The film was all developed by hand, slowly and carefully to incredibly specific times and temperatures in a DIY darkroom here in Cornwall. We used techniques from nearly a century ago so that the finished project looks like something that was shot in that era. It’s a little piece of film history!
Trengellick Rising is a story of redemption, self-discovery and revenge. Gritty, raw, and "rough around the edges", it is the world’s first hand-processed Cornish language short film.
What sort of response have you had to the film and what’s next for the film?
We were really excited that last year, we were selected to screen in-competition at the BAFTA/Oscar/BIFA qualifying Encounters Film Festival in Bristol. It also showed alongside Kestav, made by Christopher Morris, and Art by Ben Kernow – both funded by Screen Cornwall’s FylmK award.
We recently had an agreement with Merlin Cinemas to show the film here in Cornwall as part of a triple bill of Cornish Language films, which is nearly sold out, so we’re hoping to go up a screen size to get everyone in and maybe expand to other locations – as the demand is clearly there! I’m extremely pleased that it’s resonated with so many, and I can’t wait to show what we’ve made to everyone. Beyond that, more film festivals and extra cinema showings possibly further up country...we’re hoping for many more in 2024!
[Cornwall] is not only a viable place to shoot in terms of stunning landscape, but the talent pool of cast and crew are here too, and everyone's willing to get stuck in and get things made.
Do you think the film sector here in Cornwall and the south west is playing a big part in the UK creative industries and what are your hopes for the future of Cornish film?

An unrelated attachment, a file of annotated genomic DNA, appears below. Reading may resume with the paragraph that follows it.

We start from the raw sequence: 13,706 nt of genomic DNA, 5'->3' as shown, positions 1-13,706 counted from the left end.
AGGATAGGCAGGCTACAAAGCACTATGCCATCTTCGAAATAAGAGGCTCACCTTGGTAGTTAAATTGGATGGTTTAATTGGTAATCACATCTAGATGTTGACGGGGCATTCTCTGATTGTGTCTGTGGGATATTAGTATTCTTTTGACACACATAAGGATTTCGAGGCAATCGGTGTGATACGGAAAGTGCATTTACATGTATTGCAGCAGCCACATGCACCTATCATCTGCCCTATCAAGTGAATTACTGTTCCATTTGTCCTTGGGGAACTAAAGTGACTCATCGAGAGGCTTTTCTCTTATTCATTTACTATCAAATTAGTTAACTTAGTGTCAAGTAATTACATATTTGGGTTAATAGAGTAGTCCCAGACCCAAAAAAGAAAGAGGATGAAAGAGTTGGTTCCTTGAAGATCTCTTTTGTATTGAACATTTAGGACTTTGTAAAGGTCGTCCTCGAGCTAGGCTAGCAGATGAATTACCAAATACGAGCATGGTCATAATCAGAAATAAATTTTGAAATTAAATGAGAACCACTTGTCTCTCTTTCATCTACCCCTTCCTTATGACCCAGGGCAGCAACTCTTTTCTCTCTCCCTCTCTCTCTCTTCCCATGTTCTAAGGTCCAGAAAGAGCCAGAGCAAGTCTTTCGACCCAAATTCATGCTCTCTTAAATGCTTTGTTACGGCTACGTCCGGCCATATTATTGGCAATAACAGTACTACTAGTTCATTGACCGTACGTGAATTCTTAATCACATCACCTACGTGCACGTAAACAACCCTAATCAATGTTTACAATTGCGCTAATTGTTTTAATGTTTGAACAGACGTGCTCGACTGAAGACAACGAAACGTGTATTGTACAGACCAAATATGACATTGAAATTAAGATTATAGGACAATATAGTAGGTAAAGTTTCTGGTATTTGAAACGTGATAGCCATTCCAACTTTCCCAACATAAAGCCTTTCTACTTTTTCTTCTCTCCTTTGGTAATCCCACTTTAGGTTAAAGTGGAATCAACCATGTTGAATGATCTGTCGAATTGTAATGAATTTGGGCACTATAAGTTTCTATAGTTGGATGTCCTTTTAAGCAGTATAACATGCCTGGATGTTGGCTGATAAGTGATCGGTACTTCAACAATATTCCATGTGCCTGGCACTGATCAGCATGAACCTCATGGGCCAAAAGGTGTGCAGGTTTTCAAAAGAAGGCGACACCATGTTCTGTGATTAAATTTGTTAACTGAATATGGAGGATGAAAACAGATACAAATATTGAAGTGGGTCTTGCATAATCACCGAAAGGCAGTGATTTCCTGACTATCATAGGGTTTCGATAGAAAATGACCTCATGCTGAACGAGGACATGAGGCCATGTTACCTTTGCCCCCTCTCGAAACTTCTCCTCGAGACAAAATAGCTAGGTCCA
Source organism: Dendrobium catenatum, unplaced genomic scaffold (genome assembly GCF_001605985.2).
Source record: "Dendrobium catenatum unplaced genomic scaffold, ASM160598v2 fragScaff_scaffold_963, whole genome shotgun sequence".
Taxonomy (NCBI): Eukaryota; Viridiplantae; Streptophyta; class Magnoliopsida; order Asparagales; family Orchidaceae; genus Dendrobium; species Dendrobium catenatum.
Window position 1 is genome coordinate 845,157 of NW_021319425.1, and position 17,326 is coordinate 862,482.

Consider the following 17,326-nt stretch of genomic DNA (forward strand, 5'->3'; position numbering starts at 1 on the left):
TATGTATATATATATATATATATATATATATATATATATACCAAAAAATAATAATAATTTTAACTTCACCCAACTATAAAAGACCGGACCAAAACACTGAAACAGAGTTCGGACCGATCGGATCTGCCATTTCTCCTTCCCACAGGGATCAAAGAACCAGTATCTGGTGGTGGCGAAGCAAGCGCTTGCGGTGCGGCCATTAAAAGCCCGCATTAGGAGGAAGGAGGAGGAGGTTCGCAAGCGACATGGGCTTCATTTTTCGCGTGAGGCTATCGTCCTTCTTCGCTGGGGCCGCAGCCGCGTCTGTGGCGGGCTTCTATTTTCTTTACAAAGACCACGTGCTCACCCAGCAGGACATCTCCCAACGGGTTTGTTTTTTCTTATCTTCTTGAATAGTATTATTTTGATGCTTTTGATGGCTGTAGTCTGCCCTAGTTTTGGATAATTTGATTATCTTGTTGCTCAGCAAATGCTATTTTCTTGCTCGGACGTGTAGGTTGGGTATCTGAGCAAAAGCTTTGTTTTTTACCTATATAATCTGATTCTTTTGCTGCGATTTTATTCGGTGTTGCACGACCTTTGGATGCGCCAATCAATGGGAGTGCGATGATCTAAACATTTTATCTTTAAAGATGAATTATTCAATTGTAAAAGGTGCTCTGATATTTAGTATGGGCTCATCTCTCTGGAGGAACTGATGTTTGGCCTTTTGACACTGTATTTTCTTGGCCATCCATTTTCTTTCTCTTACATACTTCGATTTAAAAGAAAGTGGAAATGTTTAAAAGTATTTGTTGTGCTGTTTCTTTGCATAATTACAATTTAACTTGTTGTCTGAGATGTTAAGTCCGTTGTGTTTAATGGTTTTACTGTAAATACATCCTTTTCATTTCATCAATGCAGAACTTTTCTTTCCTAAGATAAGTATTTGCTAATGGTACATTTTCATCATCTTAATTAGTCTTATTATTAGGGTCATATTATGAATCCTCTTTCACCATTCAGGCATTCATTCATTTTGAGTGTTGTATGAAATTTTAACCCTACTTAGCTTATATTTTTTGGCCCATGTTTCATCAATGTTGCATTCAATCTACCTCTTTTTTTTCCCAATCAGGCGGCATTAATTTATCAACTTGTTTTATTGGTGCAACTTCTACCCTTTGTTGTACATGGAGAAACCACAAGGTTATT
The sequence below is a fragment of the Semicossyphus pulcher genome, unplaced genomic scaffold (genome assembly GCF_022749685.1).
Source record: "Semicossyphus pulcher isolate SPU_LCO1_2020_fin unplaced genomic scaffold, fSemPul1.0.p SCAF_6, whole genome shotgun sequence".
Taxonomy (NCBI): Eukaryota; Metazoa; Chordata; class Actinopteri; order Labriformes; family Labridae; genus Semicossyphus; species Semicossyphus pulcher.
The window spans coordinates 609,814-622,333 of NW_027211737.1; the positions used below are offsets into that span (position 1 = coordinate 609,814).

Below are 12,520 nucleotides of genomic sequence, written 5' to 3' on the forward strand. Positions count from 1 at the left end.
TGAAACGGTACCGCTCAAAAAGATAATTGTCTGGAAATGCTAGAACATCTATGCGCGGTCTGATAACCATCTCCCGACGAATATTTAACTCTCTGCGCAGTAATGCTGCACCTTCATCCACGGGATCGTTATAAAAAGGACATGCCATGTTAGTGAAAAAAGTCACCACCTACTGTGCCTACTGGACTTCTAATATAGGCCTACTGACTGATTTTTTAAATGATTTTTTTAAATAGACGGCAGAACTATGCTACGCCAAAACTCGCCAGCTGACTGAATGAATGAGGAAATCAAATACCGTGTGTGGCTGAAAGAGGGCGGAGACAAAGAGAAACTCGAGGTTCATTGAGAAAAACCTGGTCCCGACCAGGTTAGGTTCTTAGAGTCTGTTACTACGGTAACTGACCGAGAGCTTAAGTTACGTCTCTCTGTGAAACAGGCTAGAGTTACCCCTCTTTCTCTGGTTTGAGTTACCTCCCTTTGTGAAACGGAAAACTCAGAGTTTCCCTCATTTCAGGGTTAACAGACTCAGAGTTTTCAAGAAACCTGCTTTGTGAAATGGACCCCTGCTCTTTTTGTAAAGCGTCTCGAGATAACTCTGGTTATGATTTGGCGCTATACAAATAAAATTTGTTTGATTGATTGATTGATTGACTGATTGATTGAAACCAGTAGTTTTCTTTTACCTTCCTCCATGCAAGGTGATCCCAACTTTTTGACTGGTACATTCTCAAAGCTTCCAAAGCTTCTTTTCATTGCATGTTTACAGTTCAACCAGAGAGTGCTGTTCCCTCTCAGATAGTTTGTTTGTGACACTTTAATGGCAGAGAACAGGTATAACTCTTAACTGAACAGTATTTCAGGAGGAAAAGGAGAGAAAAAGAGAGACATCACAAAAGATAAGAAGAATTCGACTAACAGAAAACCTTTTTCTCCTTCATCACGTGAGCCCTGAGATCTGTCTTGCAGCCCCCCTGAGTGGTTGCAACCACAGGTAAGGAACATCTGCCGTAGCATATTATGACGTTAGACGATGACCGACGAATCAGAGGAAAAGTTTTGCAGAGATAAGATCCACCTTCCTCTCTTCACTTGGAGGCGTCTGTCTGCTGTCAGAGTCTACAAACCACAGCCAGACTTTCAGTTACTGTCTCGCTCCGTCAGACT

Yes, films like Bait and Enys Men have been integral to the Cornish film sector – it’s a snowball effect that’s only getting bigger. The more films that are made in Cornwall, the more are going to get made as people are seeing it’s not only a viable place to shoot in terms of stunning landscape, but the talent pool of cast and crew are here too, and everyone's willing to get stuck in and get things made. I like the phrase ‘Cornish Expressionism’ – we were heavily influenced by German Expressionism and 1920’s silent film.
I absolutely think Cornwall is starting to contribute to the UK creative sector/film industry. When you’re out on the fringes, you have to be more creative, you have tighter boundaries and you have to think outside the box, hence Bait and Enys Men and Cornish language films like Trengellick Rising, Art and Kestav – they've all got their own angle (and more often than not, they’re rooted in Cornish heritage/identity).
We’ve learned to become more resourceful to get films made and the quality is very high – imagine what we could do with even more funding and support! That being said, Falmouth University, Screen Cornwall and Cornwall Council should get a lot of the credit for helping get films made, as without their help and support they wouldn’t exist. So, we’re doing pretty well, and I think the industry is starting to clock the work emerging from Cornwall and beginning take notice - and long my that continue!
Find out more about Guy's film on the Trengellick Rising website.